So many people feel isolated and ashamed of who they are. Society trains us to believe we are never enough, and we build up walls of exclusion and fear. So at V&M we try to un-program ourselves and practice radical hospitality. Radical hospitality is about learning how to receive with gratitude the gifts and stories of the other, while respectfully and unashamedly offering others our gifts and stories as well. Our vision is to create a common culture rooted in grace, that is based on deep listening, mutual care, and commitment to loving people, especially those most often left out and underappreciated.

Community Groups

When small groups of people build trust and supportive common vision, they can become a place of profound life transformation. All of our Community Groups are rooted in the quest for deep relationships and spiritual maturity. 

We currently have 9 ongoing Small Groups that meet regularly. Each group has facilitators who help the group (7-10 people) create a container where folks can be authentic together. 

Contact the Coordinator

Transitions and Rituals

One of the ways we support people going through big changes, is through rituals meant to assist them in making emotional, spiritual, and physical shifts. For ceremonies like marriages, baptisms, and funerals, we sit down with the people involved to talk through the purpose, and work with them to co-create ceremonies that are rich in meaning and value.  

Other rituals we celebrate include our annual All Souls Day gathering where people can speak about those they have loved and lost, weekly Communion at the 11am Celebration where we affirm that we are loved without condition, and the Women’s Circle solstice and equinox bonfires where participants reflect on the past season and set intentions for the next in a supportive, spiritually vital environment.

United Methodist Connection

Valley and Mountain is connected to the United Methodist Church (UMC). We are grateful that the UMC helped us get started in the beginning, and that it continues to provide a network for mutual support, solidarity, and accountability. One of the first questions we get from newcomers to V&M is "Do I have to be a Methodist, or to want to be a Methodist, to be part of Valley & Mountain?" The short answer is: "No, V&M is all about radical hospitality, and you don't have to have any label, including Methodist, to be fully included at V&M. We have people with all sorts of labels and people who don't identify with any religious label, and most of our folks don't describe themselves as Methodists." People are still curious what the UMC is about, and here's a very brief snapshot of the history.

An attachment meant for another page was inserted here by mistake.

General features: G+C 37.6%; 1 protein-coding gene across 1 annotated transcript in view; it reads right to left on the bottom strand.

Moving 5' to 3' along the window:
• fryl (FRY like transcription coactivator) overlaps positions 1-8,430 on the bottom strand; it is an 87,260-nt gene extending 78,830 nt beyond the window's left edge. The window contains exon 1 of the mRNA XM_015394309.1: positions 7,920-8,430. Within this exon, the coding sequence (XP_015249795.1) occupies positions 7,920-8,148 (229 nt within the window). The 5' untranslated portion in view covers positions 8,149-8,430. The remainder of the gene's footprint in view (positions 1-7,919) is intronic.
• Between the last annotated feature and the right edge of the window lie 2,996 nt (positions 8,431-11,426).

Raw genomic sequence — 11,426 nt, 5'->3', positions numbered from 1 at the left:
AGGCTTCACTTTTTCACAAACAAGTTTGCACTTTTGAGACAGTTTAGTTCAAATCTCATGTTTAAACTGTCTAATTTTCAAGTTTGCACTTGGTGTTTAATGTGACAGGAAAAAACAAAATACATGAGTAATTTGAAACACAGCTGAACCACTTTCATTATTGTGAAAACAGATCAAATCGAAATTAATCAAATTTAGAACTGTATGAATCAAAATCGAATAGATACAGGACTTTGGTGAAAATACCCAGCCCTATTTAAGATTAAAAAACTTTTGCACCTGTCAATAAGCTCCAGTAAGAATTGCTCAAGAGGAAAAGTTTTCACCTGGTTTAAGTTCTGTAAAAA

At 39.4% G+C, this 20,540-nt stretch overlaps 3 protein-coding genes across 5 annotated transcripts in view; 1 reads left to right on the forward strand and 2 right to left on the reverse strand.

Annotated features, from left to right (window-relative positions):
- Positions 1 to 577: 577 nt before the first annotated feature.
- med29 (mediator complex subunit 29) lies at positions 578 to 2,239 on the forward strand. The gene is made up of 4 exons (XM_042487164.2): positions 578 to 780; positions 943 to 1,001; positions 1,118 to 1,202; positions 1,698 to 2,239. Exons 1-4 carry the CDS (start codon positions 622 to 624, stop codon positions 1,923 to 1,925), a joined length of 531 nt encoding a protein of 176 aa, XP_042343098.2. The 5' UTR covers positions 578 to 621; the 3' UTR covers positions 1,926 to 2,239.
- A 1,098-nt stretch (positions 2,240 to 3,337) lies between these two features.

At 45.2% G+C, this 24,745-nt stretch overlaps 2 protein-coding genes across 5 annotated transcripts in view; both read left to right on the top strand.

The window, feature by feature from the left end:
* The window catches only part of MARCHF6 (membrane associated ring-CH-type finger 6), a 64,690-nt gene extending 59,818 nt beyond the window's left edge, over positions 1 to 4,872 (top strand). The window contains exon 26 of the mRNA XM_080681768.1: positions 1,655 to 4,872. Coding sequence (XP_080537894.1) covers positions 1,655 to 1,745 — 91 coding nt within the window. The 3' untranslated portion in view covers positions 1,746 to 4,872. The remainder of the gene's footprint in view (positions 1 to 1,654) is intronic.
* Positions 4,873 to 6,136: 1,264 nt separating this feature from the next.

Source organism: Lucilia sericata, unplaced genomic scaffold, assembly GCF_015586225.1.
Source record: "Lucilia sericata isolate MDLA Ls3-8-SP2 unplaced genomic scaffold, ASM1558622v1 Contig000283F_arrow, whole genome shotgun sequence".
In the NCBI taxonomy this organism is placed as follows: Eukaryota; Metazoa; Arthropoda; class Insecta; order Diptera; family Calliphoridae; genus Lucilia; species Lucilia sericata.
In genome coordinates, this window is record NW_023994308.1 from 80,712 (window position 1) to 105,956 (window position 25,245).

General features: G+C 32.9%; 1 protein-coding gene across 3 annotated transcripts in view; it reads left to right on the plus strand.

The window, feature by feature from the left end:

In the 1700's an innovative Christian movement centered on grace (grace = love without condition) exploded across Britain and North America. The small band of founders, led by John Wesley, were motivated by a desire for a passionate, justice-oriented spirituality that was rooted in authentic and vulnerable community bonds. 

They saw so much artificiality, apathy, and acceptance of social injustice in the institutional church, so they organized small groups of people who desired a deep intimacy with God and others, and who were committed to participating in Jesus’ vision of a just and loving society. The movement challenged the aristocratic status quo, started free schools for the poor, allied itself with the emerging working class, inspired fervent abolitionists (including William Wilberforce), and developed vibrant prison ministries. This movement is the direct ancestor of the modern United Methodist Church, which is still rooted in grace and focused on the twin pillars of (1) developing a vibrant personal spiritual life and (2) working for social and economic justice.

Today the UMC is organized by regional networks called "annual conferences” (because all member churches gather for an annual conference). Valley & Mountain is a member of the Pacific Northwest Annual Conference of The United Methodist Church.

Our Neighborhood

We love our neighborhood! We are committed to being part of the flourishing of our home, starting on the corner of Rainier Avenue and Orcas Street, and beyond to the Rainier Valley, to Seattle, to the Puget Sound, and to our world. 

We acknowledge that we meet on land stolen from the Duwamish people, and seek to learn the history and respect the culture of those who first tended to this land. We are a new congregation, and honor those people who over the decades have helped make Hillman City and South Seattle into the haven for marginalized peoples that it has historically been. 

We work here with a posture of humility, not seeking to fix anything in our neighborhood, but to add what we can to it’s vibrant and inclusive life. Many, perhaps most, of our V&M co-creators live within walking distance of where we meet, though we welcome you no matter where you live.